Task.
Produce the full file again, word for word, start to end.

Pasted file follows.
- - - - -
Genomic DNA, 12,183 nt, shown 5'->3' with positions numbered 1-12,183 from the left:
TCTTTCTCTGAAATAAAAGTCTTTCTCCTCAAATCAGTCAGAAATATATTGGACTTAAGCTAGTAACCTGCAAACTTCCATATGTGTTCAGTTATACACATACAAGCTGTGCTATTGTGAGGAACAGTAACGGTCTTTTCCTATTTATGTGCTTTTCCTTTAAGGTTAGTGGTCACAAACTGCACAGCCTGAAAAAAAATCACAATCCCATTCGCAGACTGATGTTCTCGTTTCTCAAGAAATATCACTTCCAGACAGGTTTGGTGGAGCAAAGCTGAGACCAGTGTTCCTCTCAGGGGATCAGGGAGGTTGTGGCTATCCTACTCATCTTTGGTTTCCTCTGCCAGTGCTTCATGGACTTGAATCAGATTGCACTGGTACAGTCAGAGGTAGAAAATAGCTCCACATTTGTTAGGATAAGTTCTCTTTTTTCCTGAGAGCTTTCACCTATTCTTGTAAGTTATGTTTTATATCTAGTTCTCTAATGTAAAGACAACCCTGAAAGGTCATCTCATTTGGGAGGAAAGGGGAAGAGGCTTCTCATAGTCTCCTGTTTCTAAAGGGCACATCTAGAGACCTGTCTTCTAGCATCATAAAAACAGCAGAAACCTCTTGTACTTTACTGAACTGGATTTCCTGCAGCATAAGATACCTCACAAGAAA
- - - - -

Genomic DNA, 12,183 nt, shown 5'->3' with positions numbered 1-12,183 from the left:
TCTTTCTCTGAAATAAAAGTCTTTCTCCTCAAATCAGTCAGAAATATATTGGACTTAAGCTAGTAACCTGCAAACTTCCATATGTGTTCAGTTATACACATACAAGCTGTGCTATTGTGAGGAACAGTAACGGTCTTTTCCTATTTATGTGCTTTTCCTTTAAGGTTAGTGGTCACAAACTGCACAGCCTGAAAAAAAATCACAATCCCATTCGCAGACTGATGTTCTCGTTTCTCAAGAAATATCACTTCCAGACAGGTTTGGTGGAGCAAAGCTGAGACCAGTGTTCCTCTCAGGGGATCAGGGAGGTTGTGGCTATCCTACTCATCTTTGGTTTCCTCTGCCAGTGCTTCATGGACTTGAATCAGATTGCACTGGTACAGTCAGAGGTAGAAAATAGCTCCACATTTGTTAGGATAAGTTCTCTTTTTTCCTGAGAGCTTTCACCTATTCTTGTAAGTTATGTTTTATATCTAGTTCTCTAATGTAAAGACAACCCTGAAAGGTCATCTCATTTGGGAGGAAAGGGGAAGAGGCTTCTCATAGTCTCCTGTTTCTAAAGGGCACATCTAGAGACCTGTCTTCTAGCATCATAAAAACAGCAGAAACCTCTTGTACTTTACTGAACTGGATTTCCTGCAGCATAAGATACCTCACAAGAAA